Just a day after the city of Detroit filed for bankruptcy, an Ingham County judge has ruled that the city's action violates the Michigan Constitution, which "prohibits actions that will block the pensions of public employees." By some estimates, the bankruptcy will allow the city to renege on the pensions of at least 21,000 city retirees and 9,000 active workers. Detroit is the largest city in the nation's history to file for municipal bankruptcy. In a statement Thursday explaining the decision, the city's state-appointed emergency manager Kevyn Orr cited the city's declining population, high unemployment rate and nearly $18.5 billion debt. Michigan Governor Rick Snyder (R) called the move the "a last resort" and the only "feasible path" for the city's survival.Detroit, still known by its nickname "Motor City," has declined in tandem with the American auto industry, around which the city was initially built. Journalist Harold Meyerson succinctly summarized Detroit's woes at The American Prospect: As the auto plants closed and the whites fled, Detroit hollowed out. In time, as jobs and services vanished, blacks fled as well. In 1950, the city was home to 2 million people. Today, it is home to 700,000. Its unemployment rate, at 18.6 percent, is the highest of the 50 largest American cities. Its tax revenues, not surprisingly, can’t support adequate city services.But decades of mismanagement helped seal the city's fate. State representative Candace Miller (R-Harris Township) said of the crisis, Detroit has been kicking the can of their fiscal problems down the road for decades and has been hurt desperately by fiscal mismanagement and public corruption. It is now clear that the city has come to the end of the road making the bankruptcy filing the only path forward.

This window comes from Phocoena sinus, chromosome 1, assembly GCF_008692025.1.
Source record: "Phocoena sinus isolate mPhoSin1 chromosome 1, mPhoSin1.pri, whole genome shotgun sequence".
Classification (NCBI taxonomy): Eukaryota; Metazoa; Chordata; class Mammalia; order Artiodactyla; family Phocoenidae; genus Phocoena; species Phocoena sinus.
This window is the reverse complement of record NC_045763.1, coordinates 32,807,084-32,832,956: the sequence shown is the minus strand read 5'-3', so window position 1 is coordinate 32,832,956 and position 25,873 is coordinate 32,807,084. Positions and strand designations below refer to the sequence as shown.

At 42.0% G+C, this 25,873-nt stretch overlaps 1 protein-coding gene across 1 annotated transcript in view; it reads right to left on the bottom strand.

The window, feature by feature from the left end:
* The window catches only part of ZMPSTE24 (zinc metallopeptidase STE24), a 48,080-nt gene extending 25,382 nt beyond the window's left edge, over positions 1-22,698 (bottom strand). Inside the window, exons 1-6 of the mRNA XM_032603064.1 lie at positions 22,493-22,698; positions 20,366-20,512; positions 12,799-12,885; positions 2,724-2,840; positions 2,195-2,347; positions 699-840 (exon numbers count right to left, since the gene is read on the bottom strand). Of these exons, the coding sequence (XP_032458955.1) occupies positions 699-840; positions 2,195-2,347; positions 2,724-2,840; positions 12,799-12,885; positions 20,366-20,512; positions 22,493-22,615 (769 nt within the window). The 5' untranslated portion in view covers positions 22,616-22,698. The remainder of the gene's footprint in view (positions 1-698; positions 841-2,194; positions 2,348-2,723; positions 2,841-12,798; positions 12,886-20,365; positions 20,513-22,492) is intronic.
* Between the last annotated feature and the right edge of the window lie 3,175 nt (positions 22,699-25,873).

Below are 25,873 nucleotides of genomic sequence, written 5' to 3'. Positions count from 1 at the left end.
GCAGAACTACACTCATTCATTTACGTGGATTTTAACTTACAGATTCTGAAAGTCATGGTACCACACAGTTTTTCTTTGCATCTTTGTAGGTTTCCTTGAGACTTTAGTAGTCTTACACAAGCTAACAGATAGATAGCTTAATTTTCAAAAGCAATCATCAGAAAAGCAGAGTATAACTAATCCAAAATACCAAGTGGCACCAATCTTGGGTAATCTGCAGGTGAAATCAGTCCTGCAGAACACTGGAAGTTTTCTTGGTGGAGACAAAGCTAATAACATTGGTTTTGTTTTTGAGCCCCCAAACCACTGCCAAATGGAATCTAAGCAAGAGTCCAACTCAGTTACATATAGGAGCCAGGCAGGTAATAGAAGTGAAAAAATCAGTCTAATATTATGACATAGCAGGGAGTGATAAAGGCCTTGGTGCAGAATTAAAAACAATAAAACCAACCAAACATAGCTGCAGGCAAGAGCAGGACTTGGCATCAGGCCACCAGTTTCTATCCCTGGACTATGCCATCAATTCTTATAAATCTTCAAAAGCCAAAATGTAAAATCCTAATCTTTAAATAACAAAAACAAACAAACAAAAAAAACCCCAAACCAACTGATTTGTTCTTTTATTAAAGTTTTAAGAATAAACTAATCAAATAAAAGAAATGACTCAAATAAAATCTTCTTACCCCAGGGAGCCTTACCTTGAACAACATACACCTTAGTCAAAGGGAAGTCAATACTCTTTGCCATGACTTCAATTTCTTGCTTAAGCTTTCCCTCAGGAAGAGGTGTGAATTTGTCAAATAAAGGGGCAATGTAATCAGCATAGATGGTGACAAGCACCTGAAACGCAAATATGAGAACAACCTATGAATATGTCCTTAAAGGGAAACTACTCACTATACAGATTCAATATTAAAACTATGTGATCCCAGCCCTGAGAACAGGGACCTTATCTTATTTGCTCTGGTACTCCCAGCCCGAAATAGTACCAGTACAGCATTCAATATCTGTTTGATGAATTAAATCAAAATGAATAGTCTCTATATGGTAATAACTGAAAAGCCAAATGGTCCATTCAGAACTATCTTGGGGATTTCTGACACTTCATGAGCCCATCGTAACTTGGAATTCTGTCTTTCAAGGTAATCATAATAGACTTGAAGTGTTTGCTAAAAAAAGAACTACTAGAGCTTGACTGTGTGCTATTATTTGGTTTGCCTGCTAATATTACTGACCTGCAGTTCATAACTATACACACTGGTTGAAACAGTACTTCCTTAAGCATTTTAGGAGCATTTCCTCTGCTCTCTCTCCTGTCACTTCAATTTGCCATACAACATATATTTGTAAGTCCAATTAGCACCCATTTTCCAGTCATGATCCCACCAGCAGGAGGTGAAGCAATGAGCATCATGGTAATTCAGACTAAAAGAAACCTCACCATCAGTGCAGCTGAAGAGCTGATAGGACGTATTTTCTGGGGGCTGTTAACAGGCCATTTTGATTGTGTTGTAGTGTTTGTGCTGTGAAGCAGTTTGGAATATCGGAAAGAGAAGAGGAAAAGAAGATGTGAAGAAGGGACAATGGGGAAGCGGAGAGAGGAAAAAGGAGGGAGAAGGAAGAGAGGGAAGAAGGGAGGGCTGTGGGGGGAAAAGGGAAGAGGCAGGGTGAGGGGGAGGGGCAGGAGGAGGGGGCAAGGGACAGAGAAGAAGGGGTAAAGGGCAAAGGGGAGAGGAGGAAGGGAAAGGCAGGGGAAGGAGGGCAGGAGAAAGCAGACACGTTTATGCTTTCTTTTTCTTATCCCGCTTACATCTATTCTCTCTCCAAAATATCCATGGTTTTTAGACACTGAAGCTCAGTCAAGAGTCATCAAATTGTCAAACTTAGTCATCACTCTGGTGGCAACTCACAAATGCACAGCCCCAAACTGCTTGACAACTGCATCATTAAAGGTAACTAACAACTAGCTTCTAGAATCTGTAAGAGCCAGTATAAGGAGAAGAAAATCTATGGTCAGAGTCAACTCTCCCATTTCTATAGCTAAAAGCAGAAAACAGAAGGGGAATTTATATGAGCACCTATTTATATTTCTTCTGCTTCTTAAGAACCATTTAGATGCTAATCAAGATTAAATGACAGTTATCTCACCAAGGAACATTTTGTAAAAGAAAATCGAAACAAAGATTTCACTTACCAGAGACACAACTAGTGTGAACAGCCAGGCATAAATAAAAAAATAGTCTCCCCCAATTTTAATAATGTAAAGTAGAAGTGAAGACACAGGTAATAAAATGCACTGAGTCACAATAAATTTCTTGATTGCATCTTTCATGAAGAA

Lauren Teixeira is a Summer 2013 editorial intern at In These Times.